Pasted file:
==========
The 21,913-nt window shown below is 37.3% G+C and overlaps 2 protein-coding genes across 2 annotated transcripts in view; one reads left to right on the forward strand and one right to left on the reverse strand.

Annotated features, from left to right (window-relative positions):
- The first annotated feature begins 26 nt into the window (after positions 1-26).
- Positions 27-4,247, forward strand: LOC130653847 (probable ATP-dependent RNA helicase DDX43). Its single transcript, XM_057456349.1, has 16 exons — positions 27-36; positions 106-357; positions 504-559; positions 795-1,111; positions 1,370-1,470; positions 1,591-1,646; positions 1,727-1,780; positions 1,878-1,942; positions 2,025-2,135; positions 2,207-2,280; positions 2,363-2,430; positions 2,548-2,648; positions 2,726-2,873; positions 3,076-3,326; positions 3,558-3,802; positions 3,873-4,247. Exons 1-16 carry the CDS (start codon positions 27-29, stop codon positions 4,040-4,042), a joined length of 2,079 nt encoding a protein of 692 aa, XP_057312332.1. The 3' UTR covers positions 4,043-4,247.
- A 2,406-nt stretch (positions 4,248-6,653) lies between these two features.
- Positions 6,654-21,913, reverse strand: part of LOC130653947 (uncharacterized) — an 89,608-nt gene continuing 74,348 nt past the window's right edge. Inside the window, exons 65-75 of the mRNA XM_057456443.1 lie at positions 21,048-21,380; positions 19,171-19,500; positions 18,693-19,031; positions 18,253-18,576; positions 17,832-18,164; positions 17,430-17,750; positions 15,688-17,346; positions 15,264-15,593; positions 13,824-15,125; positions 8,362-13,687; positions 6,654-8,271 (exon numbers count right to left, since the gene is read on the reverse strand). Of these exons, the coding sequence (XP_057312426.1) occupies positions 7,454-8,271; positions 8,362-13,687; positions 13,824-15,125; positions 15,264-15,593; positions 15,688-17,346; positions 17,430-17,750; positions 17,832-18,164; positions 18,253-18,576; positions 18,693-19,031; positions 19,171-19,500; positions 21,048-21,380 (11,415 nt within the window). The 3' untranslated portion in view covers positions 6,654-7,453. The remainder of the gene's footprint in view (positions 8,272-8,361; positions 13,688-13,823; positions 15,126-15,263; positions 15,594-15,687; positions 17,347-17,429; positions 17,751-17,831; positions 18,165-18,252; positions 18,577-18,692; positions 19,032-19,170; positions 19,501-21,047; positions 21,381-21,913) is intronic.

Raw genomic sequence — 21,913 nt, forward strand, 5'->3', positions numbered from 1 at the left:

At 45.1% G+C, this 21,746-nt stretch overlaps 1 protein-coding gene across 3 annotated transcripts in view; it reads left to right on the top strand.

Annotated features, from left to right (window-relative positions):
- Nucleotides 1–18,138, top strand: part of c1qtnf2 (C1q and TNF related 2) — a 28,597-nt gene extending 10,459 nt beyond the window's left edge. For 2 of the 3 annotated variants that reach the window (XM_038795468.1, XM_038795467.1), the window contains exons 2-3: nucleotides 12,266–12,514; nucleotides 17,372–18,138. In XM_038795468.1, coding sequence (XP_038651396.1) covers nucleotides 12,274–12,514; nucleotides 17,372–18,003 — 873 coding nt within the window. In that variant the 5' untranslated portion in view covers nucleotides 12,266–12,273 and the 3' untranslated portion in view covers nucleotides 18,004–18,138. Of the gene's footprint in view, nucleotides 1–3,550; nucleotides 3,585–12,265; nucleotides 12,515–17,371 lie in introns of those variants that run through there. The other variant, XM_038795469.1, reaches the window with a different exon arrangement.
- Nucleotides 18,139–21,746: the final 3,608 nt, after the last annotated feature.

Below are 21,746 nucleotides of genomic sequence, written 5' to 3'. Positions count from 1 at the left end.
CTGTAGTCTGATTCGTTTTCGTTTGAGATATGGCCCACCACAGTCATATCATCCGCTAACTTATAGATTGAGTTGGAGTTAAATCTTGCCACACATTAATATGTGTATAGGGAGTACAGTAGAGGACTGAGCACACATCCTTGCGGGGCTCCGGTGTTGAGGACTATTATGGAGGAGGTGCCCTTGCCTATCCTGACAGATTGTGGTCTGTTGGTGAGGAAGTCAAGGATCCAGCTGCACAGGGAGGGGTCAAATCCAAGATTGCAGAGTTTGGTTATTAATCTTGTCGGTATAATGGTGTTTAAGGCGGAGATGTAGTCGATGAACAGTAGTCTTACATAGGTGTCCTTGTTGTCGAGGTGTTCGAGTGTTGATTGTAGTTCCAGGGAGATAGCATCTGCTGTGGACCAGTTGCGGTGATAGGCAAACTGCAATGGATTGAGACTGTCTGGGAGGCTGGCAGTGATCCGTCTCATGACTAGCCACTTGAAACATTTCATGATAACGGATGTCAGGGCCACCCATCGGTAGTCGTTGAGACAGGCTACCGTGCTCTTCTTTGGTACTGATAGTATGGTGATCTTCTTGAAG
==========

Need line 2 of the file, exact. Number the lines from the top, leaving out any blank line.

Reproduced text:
Annotated features, from left to right (window-relative positions):